Trump Set To Go After Amazon, Supplier Margins Also Under Threat
Australian retailers battling Amazon, are this morning trying to work what will be the impact of claims that US President Donald Trump is set to go after the giant online retailer for monopolist practises.
It’s also emerged that Amazon is set to jack up the margin it takes from suppliers, they are also set to charge an additional fee to businesses operating via their online marketplace claims US followers of the Company.
The president has also repeatedly railed against the Jeff Bezos-owned Washington Post for news coverage he deems unfair. He has called the newspaper the “Amazon Washington Post,” even though they are separate companies.
Trump’s gripes with Amazon and its founder and CEO Jeff Bezos go beyond sales tax. He has “wondered aloud” about whether his administration could target Amazon with an antitrust law, a source told Axios.
According to US reports President Trump reportedly wants to ‘go after’ Amazon by changing its tax treatment
CNBC claims that it is unclear what the president would do on his own, but actions in the two other branches of government could settle the issue for him.
Some lawmakers have proposed legislation to settle the issue, and the Supreme Court is expected to rule on internet sales taxes this year.
Trump has long argued that Amazon gets unfair tax treatment relative to brick-and-mortar retailers. Trump is “obsessed” with Amazon and wants to “go after” the company, Axios reported on Wednesday, citing sources. The company’s stock, in turn, lost more than $50 billion in shareholder value at one point overnight.
The president’s reported stance on the company isn’t new. In several tweets in recent years, Trump has argued for changes in how Amazon purchases get taxed. At issue is whether a state sales tax is levied on purchases made from a third-party Amazon vendor.
Last year, the online retailer started to collect sales taxes on products it sells directly to consumers in states that levy such taxes. But some retail competitors argue the policy for third-party vendors gives Amazon an unfair advantage.
In February, Treasury Secretary Steven Mnuchin told the House’s tax-writing committee that Trump “feels strongly” that the government should permit sales taxes on purchases made over the internet. Congress has the power to levy taxes, and it is unclear whether the Treasury can take any action itself against Amazon.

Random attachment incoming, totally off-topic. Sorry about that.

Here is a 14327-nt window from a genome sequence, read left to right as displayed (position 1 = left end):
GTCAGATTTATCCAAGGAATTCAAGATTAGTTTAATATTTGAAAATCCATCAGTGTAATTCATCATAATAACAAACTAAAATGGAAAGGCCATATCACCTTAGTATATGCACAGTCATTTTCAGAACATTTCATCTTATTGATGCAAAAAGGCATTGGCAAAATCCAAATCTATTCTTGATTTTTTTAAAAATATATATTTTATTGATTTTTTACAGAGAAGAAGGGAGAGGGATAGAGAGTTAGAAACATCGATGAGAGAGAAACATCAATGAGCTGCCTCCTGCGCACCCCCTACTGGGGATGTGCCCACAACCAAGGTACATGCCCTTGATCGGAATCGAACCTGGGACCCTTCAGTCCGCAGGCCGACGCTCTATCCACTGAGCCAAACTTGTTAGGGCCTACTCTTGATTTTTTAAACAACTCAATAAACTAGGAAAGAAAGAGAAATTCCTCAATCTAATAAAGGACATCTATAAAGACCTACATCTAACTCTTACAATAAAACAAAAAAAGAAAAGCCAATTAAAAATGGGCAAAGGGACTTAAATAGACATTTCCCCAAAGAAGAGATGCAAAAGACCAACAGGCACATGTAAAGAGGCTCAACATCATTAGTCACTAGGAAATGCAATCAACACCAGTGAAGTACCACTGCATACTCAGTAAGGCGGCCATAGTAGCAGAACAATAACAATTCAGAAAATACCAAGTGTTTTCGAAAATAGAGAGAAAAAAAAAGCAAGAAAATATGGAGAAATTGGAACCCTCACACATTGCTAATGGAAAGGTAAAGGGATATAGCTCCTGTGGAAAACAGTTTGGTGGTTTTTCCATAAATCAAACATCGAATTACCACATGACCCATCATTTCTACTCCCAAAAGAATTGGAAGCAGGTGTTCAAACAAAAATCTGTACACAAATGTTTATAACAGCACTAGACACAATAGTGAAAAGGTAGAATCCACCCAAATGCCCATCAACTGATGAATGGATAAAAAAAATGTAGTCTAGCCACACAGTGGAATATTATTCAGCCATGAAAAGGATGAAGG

Even if the Trump administration takes no concrete actions itself, the agency and Trump himself could encourage Congress to pass legislation.
Some lawmakers have proposed legislation to settle the issue, but proposals have not gained traction in Congress.
The issue is likely to be settled in court before Congress has a chance to do something about it.
It’s also emerged that Amazon’s retail business has been willing to absorb millions in annual losses as they go after retailers.
But with its fulfillment expenses rising 43 percent last year, to $25 billion, Amazon is now looking to pass on the rising costs which in Australia are significantly higher than the USA.
To sustain its price war with retailers and other retail competitors, the e-tailer is reportedly raising its transportation fees for bulky products that are expensive to ship and will expand the number of inexpensive products (under $7) that can’t be purchased as single-item orders.
Amazon is also proceeding with its plan to employ fleets of delivery drones that can fulfil orders in 30 minutes or less. Late last week we were told that testing will shortly take place in Australia.
The e-tailer applied for and was recently granted a new patent that removes a major hurdle from its aerial strategy: humans.
The technology behind the patent will allow Amazon’s drones to respond to a full range of gestures, from the frantic arm waving of a dive-bombed bystander to the satisfied thumbs up of a customer awaiting his/her package.
The drones would use cameras and sensors to recognize hand and body gestures, human voices and movement, and can deliver parcels by landing or releasing padded packages from the air, the patent shows.